- Michael Burry played by Christian Bale started his own hedge fund company Scion Capital in 2000. In 2005 he started shorting the subprime mortgage market by persuading Goldman Sachs to sell him credit default swaps (third party insurance) against subprime deals he saw as vulnerable. It took him until 2007 to start making money. During 2007 and up to April 2008 when he liquidated those short positions, he earned a personal profit of $100 million and a profit for his remaining investors who didn't bail out because of the "Big Wait" of more than $700 million.
- Jared Vennett played by Ryan Gosling and based on Greg Lippmann, a low-level salesman at Deutsche Bank stumbles upon Burry's interpretation of the housing market, and persuades Mark Baum at FrontPoint Partners to buy credit default swaps from his bank, collecting commissions and fees by doing so. Vennett is egotistical, highly vain and serves as the narrator of the film. Also introduces Mark to Wing Chau at Merrill Lynch, a manager of CDOs (structured mortgage-backed high-yield and high-risk or "Junk" bonds) but often having a "AAA" rating.
Though not in the film (but in the book) Eugene Xu at Deutsche Bank who worked with Greg was a quantitative ("quants") analyst who created the first CDO market by matching buyers and sellers.
- Mark Baum is played by Steve Carell and based on Steve Eisman, a fund manager who joined FrontPoint Partners, a hedge fund unit of Morgan Stanley in 2004. Made millions of dollars betting against subprime mortgages in 2007. Assets under management at FrontPoint had doubled in size to $1.5 billion by the end of that year.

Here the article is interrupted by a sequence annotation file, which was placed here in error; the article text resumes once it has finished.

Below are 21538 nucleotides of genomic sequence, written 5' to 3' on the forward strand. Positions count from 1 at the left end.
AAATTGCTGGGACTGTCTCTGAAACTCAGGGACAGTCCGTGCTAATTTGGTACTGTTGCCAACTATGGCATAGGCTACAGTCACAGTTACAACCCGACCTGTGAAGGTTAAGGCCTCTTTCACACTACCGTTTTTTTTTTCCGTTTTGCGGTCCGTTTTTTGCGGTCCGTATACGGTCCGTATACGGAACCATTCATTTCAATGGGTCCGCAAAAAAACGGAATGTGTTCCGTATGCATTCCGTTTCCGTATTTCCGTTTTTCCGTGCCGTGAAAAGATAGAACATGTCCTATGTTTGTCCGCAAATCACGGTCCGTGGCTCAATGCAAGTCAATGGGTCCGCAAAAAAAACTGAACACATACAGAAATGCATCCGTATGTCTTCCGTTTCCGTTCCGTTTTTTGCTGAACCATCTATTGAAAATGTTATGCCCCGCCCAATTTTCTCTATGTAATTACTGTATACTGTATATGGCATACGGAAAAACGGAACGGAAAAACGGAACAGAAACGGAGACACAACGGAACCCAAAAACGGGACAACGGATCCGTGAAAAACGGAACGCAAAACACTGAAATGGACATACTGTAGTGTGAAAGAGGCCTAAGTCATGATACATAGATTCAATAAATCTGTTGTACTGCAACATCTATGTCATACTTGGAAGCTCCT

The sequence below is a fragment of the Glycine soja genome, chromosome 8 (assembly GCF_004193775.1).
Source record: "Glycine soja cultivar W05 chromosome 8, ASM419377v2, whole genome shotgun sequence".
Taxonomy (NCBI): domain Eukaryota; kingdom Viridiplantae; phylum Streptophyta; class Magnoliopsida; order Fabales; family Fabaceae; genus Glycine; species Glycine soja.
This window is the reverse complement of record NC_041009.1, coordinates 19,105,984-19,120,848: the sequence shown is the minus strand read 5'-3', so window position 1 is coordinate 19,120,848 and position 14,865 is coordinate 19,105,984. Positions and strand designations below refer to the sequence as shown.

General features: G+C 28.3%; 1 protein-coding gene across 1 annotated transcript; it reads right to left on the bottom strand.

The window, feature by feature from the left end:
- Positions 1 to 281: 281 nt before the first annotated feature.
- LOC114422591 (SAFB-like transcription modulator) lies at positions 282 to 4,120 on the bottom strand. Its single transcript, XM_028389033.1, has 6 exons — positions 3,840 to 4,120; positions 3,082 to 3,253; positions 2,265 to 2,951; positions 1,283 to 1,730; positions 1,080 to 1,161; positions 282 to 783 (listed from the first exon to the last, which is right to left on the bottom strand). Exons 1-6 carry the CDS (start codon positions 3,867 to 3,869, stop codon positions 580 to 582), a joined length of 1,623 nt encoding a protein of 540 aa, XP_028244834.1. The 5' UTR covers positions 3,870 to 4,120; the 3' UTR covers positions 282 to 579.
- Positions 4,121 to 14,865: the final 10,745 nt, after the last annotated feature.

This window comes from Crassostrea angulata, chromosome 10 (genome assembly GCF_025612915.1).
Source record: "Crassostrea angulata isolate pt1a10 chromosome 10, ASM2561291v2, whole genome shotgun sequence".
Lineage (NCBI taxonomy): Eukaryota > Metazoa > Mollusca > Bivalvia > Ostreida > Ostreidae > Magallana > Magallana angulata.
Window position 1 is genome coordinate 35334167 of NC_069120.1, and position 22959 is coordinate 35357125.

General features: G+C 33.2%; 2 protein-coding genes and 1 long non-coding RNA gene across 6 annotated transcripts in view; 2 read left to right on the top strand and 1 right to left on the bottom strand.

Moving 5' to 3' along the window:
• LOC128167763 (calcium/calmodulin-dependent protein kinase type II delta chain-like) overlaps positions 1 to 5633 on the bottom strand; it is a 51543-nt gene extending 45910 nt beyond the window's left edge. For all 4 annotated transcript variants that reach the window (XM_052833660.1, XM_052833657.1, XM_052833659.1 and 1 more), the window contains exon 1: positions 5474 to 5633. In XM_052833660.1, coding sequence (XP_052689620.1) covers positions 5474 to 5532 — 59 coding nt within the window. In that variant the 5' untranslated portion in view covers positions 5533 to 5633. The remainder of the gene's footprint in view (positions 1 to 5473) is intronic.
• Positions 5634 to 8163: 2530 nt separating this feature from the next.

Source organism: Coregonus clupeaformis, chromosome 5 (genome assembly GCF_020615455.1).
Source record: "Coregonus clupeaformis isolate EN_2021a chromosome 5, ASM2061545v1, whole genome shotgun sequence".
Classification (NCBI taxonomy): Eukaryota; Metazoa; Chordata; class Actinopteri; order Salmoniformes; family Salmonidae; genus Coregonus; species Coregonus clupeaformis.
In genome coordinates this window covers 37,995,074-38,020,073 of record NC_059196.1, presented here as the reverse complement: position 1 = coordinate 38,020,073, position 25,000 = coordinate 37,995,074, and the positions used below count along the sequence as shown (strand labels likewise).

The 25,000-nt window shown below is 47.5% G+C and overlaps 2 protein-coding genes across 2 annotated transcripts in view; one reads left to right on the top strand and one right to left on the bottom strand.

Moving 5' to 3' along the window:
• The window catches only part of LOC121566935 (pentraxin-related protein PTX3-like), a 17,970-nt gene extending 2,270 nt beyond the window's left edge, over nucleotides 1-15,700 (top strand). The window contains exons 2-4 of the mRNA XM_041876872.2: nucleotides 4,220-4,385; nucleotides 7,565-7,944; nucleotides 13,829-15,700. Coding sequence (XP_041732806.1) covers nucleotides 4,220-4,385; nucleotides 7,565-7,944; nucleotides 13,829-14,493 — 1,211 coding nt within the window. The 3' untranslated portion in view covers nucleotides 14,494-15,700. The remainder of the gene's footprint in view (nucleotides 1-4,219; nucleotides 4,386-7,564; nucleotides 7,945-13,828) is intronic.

- His employees include Porter Collins played by Hamish Linklater as the most objectively normal, Danny Moses played by Rafe Spall as a rampant optimist and Vincent Daniel played by Jeremy Strong as the most rash and impulsive.
- Ben Rickert played by Brad Pitt is based on Ben Hockett, a paranoid and germaphobic retired former trader who, like Mark Baum, despises the financial world but goes back into work at the Brownfield Fund (based on Cornwall Capital) as a favour to the co-owners. Charlie Geller played by John Magaro is based on Charlie Ledley, one of the co-owners who asks Ben to help them get a seat at the 'big-boy' table. Jamie Shipley played by Finn Wittrock is based on Jamie Mai, the other co-owner. They started a hedge fund in their garage with $110,000 and built it into $120 million when the market crashed
- Other characters include a morally bankrupt mortgage broker who specialises in conning immigrants into taking on high risk debt. Another one specialises in conning strippers into "bad" (high risk) debt.
** End of report